How to finance higher education | Few Minute Finance

Is college worth going into debt over? The short answer is no.

You’ve probably heard it said before that “the most important investment you can make is in yourself and your education.” From almost any angle, this statement is solid advice. But, as with many truths, it is often bent to justify decisions and ventures that cause long-term frustration and regret – enter America’s current crisis of student loan debt.

Is college a true investment worth going into debt over, often for years, or possibly even for decades after graduating? In a word, no; I do not believe so. This is my personal opinion as someone with a college degree who has been in the workforce for almost nine years since college graduation. I have witnessed the real burden of student loan debt on those already struggling to begin their careers and build their post-college adult lives.

You do not need to attend college to be successful, even wildly successful. While Chris Hogan’s unprecedented study of 10,000 millionaires in the United States found 88 percent of millionaires have at least a bachelor’s degree, 60 percent of those interviewed graduated from a public institution, with 8 percent graduating community college. While statistics show a degree can be helpful in the wealth-building journey, plenty of outliers exist. I personally know several millionaires without degrees. There are other popular icons who never attended or finished college, including Bill Gates, the late Steve Jobs, and Richard Branson. College itself rarely influences your success directly, nor is it justification for saddling oneself with debilitating debt.

I view my college experience much the way I remember my first car, a 1995 Chevy S10 pickup we finally sold several summers ago – necessary for my purposes, able to get the job done and move me towards where I wanted to be, and a valuable tool for the time it was required. But it was certainly not worth going into debt over, especially debt I might carry with me long after I was driving a different vehicle. I once heard a radio listener call into the Dave Ramsey Show for some financial advice; she was a stay-at-home mom (let me be clear: a job and calling I believe is the most important in the world), and she had tens of thousands of dollars in student loan debt remaining from a degree she never planned to use again.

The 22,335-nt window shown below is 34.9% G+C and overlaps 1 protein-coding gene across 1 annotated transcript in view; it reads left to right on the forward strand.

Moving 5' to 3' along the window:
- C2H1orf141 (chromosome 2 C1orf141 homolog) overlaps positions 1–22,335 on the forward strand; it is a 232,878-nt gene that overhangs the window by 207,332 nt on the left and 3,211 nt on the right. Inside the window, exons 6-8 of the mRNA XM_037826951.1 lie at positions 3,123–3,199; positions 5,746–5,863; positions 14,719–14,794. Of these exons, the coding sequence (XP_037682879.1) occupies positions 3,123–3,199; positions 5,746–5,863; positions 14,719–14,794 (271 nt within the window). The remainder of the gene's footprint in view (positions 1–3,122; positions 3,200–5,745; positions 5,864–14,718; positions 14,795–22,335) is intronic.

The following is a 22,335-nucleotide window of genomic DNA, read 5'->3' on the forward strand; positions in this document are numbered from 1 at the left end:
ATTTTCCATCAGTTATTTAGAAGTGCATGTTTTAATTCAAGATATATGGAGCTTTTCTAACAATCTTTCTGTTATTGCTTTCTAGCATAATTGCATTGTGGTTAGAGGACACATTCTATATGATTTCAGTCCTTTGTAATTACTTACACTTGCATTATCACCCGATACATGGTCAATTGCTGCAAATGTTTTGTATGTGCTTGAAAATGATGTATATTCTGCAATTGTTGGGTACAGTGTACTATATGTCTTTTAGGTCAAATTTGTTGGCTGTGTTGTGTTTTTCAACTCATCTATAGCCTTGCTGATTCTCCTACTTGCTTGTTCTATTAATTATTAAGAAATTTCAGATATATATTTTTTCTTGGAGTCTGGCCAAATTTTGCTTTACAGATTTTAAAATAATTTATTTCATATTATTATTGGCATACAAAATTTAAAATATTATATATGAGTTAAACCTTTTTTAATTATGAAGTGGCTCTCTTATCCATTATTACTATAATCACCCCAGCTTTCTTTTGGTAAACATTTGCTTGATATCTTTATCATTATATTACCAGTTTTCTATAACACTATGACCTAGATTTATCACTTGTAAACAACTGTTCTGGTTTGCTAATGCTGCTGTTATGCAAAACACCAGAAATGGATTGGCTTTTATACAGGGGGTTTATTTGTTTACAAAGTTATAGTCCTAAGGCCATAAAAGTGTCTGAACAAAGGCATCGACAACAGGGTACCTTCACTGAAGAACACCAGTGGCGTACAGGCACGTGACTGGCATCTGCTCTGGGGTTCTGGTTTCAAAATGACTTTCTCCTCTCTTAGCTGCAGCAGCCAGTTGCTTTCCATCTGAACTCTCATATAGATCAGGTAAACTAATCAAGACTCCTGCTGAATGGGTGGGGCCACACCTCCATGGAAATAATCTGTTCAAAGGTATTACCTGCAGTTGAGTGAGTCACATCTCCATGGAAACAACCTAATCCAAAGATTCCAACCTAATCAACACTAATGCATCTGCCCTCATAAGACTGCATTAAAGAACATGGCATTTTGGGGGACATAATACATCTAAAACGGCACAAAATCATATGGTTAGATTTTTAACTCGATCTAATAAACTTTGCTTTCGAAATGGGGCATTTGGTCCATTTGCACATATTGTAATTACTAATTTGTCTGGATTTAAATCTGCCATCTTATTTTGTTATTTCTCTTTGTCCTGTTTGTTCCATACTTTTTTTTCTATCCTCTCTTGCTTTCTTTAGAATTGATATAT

I hold a bachelor’s degree in flight science with a minor in economics, and if I had stayed in college one more quarter, I could have double-majored in business administration. Instead, I took my last final exam a week early, skipped graduation, went straight to regional airline ground school, and had my degree mailed to me. The reason I even obtained a degree is because, at the time, the major airline I hoped to someday work for required a four-year degree to be hired as a pilot; it was a long-standing requirement. Yet, operating an airplane to the highest degree of safety doesn’t require a college degree, and much of the industry, my employer included, has since dropped the requirement.

I learned some fascinating things in college. But besides the aviation part, a basic understanding of economics and supply and demand, and a semi-working knowledge of accounting principles, I use virtually zero of my college education functionally in my day-to-day life.

The most important part of my entire education was the ancillary effect it had on my life, much of which solidified even before college. I learned how to manage time, the importance of structure in my life, how to plan and accomplish tasks and goals, and, most importantly, how to learn continually and think critically. These lessons were worth infinitely more than any particular class (sorry, Geography 101).